Droll Definitions

Hello SEers! Harmony here. I hope this finds you all well today 🙂

In the spirit of fostering creativity, I thought we’d have a bit of fun today by playing with definitions.

imgresWe writers can spend a lot of time looking up word definitions in dictionaries or online. Just for fun, type ‘Askew’ into your Google search bar and hit return, then look at the page that loads … do you see it? Ah well, gave me a giggle! If, perchance, it doesn’t work on your device, then what Google does is to display the page askew … that is, on a slant, lols.

A typical dictionary definition reads something like:


  1. 1.
    a small vessel for travelling over water, propelled by oars, sails, or an engine.’

Pretty mundane stuff, right?

The other day, I came across an amusing wall plaque that offered a different view:

‘Boat (Bot)

A large hole in the water, surrounded by wood, into which money is poured.’

When I finally stopped chuckling, this set my brain alight with other ideas for twisting imgresthe meaning of things. Some of the best books I’ve read contained unique metaphors or put a twist on old cliches. To have a play with definitions helps us to look around corners and come up with our own curious, unusual, and amusing phrases.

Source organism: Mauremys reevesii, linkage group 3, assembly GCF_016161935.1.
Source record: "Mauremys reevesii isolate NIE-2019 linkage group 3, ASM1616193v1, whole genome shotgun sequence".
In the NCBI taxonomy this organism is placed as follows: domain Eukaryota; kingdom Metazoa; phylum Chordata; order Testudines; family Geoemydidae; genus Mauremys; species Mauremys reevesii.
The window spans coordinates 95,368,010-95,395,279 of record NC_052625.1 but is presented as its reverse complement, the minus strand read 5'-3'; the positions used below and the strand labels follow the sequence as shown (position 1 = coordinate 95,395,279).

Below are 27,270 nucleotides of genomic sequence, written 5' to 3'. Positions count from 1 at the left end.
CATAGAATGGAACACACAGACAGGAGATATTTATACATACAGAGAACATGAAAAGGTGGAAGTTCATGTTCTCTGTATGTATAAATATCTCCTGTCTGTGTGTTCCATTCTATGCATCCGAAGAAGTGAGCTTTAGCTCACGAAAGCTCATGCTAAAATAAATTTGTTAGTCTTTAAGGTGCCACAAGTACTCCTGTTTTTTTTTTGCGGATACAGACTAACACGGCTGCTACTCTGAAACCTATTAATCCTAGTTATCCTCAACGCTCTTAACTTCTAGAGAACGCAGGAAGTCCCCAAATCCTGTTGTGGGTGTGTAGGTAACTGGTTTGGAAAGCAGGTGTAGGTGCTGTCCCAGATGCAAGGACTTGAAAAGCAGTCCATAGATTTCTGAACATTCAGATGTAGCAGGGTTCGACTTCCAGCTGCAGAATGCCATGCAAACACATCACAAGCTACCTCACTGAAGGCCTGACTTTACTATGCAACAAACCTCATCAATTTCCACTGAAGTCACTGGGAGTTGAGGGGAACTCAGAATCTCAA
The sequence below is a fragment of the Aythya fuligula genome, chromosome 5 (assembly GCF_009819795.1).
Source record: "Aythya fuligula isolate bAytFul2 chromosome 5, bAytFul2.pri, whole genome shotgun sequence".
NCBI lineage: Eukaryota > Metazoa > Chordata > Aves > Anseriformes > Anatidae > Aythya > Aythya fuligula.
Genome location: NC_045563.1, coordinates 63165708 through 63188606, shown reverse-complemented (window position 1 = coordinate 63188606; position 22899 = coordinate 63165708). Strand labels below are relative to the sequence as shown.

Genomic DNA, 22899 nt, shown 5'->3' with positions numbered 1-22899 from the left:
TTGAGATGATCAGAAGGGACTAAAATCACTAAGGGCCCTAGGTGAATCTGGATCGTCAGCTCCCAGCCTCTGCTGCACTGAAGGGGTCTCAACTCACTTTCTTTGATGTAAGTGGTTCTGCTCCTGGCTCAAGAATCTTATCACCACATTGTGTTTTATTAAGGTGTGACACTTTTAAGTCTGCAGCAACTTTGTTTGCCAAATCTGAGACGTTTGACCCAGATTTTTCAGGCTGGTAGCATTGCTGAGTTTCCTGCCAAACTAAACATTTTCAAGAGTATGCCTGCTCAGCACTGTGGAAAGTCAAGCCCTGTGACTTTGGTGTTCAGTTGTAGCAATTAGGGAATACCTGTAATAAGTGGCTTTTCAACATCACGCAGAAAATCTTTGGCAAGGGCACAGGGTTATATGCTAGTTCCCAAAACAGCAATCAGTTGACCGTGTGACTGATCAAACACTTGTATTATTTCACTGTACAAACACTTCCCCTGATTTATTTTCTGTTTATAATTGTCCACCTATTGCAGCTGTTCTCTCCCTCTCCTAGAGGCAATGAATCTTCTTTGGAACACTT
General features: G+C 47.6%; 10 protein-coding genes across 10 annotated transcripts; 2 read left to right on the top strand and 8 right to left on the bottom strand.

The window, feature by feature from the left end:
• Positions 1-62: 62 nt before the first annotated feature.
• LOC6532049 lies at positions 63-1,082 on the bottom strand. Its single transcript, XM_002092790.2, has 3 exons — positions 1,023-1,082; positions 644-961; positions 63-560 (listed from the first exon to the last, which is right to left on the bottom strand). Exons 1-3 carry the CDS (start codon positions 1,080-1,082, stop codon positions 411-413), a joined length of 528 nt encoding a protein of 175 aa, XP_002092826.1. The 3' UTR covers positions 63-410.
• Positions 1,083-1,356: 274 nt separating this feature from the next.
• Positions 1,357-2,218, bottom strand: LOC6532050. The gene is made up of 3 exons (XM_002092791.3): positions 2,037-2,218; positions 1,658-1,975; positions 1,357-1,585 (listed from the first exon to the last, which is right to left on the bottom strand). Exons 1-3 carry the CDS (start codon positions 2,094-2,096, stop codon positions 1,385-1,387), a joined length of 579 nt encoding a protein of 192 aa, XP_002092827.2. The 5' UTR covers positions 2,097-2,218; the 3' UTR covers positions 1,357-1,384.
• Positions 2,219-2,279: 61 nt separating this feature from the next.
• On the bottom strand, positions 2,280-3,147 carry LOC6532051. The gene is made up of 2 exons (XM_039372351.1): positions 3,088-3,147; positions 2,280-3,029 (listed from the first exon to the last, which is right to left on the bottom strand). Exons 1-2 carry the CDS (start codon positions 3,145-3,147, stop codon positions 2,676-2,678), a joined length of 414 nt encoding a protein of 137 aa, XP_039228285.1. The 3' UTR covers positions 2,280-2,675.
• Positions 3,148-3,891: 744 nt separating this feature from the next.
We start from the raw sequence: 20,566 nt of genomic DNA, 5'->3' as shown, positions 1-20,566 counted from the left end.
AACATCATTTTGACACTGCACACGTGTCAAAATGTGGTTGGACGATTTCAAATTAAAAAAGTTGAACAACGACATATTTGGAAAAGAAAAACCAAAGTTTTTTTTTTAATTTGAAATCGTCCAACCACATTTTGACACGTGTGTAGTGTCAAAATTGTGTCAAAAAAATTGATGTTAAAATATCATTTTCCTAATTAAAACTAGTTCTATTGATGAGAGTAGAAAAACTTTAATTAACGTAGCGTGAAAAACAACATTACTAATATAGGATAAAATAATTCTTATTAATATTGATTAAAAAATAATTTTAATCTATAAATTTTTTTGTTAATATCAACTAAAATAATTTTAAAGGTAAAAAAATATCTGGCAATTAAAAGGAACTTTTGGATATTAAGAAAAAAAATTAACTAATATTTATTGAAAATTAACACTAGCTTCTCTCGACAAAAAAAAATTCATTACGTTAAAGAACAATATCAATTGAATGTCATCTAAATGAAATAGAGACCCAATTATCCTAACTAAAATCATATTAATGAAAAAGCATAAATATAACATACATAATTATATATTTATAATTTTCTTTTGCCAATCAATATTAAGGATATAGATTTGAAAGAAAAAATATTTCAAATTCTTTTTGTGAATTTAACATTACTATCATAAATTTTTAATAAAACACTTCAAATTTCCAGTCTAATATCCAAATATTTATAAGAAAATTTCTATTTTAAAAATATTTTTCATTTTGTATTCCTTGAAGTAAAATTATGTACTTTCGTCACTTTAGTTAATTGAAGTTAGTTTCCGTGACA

Here are some more that I found online  …


Tiny creatures that live in your closet and sew your clothes a little bit tighter every night.’



Something you tell everybody to tell nobody.’



The best time to do everything that you planned to do today.’



A word used in place of the one you can’t spell.’

And, to finish off with, a couple of mine:


A cross between a Dwarf and a Troll with a warped sense of humour.’

(And, my personal favourite …)


screen-shot-2017-02-08-at-12-47-18A person who doesn’t know the answer and is a little stumped, usually from spending all day legless.’

A quick note for those of you who may find the last one a tad offensive: I am an amputee myself, and as you can see, I have a wicked sense of humour, which helps me make the best of a difficult situation. As does the chappie on the right … yep, I SO need to try out this trick!